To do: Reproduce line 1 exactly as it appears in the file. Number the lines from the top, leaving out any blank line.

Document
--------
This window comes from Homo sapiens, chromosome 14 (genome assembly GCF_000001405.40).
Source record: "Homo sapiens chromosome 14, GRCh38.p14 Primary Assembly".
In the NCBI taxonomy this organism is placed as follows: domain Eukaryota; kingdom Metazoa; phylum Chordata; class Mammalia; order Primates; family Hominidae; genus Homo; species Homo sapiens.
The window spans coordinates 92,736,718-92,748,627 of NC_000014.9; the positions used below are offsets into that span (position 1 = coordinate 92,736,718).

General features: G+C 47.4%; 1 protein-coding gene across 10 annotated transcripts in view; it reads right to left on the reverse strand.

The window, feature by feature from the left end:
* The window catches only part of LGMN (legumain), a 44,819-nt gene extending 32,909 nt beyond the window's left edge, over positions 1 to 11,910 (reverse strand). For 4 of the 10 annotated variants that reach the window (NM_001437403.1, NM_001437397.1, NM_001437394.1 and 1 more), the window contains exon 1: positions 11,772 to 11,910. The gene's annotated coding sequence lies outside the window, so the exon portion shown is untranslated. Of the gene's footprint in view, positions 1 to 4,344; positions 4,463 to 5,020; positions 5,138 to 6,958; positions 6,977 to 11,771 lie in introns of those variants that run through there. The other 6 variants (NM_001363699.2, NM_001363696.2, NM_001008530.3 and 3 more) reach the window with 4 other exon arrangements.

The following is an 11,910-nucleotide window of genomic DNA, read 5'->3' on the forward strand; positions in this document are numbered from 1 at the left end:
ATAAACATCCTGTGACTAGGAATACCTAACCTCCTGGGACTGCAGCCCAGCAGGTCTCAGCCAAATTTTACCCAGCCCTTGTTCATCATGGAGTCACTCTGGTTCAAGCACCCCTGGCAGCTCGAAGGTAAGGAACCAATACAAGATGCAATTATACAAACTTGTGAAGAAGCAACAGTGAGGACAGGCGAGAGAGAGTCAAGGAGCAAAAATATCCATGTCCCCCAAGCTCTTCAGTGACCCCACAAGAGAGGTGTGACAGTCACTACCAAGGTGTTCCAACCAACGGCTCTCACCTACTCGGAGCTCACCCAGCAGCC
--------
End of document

This window comes from Homo sapiens, chromosome 14 (genome assembly GCF_000001405.40).